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John Smeaton

Portrait of John Smeaton, with the Eddystone Lighthouse in the background
Born 8 June 1724 (1724-06-08)
Austhorpe, Leeds, England
Died 28 October 1792 (1792-10-29) (aged 68)
Austhorpe, Leeds, England
Nationality British
Occupation Civil engineer

John Smeaton, FRS, (8 June 1724 – 28 October 1792) was an English civil engineer – often regarded as the "father of civil engineering" – responsible for the design of bridges, canals, harbours and lighthouses. He was also a more than capable mechanical engineer and an eminent physicist. He was associated with the Lunar Society. He was the first self-proclaimed civil engineer.

Contents

Law and physics

He was born in Austhorpe, Leeds, England. After studying at Leeds Grammar School, he joined his father's law firm, but then left to become a mathematical instrument maker (working with Henry Hindley), developing, among other instruments, a pyrometer to study material expansion and a whirling speculum or horizontal top (a maritime navigation aid).

He was elected a Fellow of the Royal Society in 1753, and in 1759 won the Copley Medal for his research into the mechanics of waterwheels and windmills. His 1759 paper "An Experimental Enquiry Concerning the Natural Powers of Water and Wind to Turn Mills and Other Machines Depending on Circular Motion" addressed the relationship between pressure and velocity for objects moving in air, and his concepts were subsequently developed to devise the 'Smeaton Coefficient'.[1]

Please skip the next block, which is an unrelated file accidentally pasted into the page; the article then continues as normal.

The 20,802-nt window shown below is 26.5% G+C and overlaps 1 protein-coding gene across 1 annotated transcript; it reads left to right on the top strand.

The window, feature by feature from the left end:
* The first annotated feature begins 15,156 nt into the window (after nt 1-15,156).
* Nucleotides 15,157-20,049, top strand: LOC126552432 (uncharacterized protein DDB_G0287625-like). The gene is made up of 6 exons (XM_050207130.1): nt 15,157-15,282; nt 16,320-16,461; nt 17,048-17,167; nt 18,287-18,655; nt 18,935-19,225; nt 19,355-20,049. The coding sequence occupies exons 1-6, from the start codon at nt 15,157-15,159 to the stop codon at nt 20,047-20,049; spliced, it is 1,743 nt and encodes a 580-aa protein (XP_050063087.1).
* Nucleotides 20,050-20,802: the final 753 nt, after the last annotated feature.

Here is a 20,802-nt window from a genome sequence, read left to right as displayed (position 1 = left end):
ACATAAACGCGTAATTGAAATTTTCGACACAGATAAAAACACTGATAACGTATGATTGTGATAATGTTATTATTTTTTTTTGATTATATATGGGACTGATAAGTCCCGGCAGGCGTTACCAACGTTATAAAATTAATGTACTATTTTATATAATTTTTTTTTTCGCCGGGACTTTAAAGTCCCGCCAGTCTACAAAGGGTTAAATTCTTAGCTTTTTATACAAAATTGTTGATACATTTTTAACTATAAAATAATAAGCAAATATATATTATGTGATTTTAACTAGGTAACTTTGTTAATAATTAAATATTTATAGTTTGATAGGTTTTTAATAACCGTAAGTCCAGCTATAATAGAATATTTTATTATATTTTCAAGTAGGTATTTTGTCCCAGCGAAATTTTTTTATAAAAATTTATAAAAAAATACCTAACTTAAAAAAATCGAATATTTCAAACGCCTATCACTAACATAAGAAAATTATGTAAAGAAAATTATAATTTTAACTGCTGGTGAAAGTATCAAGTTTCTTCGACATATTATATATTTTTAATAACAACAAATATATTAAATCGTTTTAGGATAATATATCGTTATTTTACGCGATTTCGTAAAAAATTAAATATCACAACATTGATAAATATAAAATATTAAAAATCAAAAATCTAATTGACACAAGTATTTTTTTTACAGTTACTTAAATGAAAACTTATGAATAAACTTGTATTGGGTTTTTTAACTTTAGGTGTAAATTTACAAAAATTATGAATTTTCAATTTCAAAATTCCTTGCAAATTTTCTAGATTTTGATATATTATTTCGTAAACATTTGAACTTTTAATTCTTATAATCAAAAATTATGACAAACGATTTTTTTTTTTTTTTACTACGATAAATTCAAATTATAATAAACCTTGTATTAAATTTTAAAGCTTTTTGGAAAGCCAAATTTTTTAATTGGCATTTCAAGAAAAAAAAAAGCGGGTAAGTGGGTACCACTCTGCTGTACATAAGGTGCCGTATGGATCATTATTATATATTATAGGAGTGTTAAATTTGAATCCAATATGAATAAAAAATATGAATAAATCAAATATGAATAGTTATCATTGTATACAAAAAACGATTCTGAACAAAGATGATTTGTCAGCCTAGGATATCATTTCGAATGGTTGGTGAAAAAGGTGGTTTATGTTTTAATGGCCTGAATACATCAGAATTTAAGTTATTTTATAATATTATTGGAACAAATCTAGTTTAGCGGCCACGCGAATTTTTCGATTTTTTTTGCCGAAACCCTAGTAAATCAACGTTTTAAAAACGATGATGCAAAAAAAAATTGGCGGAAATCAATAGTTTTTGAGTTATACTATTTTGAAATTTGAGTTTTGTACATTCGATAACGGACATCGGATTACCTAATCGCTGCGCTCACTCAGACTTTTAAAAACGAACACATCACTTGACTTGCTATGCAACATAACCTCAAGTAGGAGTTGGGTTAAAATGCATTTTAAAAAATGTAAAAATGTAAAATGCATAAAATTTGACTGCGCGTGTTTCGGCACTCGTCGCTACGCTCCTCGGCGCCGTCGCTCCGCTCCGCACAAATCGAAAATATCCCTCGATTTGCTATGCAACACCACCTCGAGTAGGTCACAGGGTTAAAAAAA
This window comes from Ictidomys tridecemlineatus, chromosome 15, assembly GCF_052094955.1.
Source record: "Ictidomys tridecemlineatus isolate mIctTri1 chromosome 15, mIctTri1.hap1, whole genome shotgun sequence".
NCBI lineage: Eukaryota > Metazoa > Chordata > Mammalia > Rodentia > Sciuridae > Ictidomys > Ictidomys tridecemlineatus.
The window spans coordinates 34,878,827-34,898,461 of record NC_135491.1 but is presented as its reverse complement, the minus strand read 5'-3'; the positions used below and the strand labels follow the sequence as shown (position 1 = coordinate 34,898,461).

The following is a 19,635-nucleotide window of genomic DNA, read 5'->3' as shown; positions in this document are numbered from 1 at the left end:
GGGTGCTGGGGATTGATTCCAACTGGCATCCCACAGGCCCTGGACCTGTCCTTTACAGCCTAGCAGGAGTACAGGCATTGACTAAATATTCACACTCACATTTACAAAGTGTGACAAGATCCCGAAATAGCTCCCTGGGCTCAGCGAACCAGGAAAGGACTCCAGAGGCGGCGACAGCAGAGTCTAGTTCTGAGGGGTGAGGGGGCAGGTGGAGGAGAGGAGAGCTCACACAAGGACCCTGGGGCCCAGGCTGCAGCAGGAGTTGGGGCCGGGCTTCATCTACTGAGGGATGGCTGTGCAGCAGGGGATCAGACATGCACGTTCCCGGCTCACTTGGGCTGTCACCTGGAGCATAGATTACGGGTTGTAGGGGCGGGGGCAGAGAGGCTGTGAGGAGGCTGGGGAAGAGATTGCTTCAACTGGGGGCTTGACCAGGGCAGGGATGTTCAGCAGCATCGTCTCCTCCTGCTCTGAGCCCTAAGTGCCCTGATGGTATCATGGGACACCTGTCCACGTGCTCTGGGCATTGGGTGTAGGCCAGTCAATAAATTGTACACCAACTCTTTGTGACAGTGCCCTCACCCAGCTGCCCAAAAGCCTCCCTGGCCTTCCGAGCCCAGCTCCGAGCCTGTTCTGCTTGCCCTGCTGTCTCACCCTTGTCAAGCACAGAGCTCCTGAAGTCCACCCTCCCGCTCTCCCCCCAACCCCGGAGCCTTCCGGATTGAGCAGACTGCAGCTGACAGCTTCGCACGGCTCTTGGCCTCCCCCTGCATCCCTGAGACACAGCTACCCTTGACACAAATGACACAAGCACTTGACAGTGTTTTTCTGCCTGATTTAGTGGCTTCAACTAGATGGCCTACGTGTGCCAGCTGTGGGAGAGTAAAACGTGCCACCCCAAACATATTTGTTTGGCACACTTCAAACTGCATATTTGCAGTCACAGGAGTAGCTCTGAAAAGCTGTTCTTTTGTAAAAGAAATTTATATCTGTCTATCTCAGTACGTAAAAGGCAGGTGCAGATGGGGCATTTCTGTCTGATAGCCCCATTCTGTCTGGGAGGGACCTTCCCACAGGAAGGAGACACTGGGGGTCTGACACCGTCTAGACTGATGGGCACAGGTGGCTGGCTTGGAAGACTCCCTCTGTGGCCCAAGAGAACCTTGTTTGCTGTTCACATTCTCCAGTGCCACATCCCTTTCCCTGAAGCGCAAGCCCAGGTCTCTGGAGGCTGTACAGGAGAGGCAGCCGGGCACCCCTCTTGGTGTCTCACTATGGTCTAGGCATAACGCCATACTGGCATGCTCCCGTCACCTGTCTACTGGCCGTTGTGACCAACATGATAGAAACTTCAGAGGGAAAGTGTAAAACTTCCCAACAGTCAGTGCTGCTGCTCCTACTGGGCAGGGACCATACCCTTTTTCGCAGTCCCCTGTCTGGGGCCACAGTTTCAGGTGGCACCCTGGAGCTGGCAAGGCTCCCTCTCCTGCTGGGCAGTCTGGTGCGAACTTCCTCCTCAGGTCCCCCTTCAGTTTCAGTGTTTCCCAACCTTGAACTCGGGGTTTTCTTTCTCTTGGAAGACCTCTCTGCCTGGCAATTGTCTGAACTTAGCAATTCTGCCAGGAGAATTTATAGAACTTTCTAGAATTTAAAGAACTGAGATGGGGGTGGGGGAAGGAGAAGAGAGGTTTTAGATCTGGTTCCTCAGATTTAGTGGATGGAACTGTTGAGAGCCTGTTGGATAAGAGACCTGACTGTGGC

However, over the period 1759-1782, he performed a series of further experiments and measurements on waterwheels that led him to support and champion the vis viva theory of German Gottfried Leibniz, an early formulation of conservation of energy. This led him into conflict with members of the academic establishment who rejected Leibniz's theory, believing it inconsistent with Sir Isaac Newton's conservation of momentum. The debate was sadly marred by unfortunate nationalistic sentiments on the establishment's part.

Civil engineering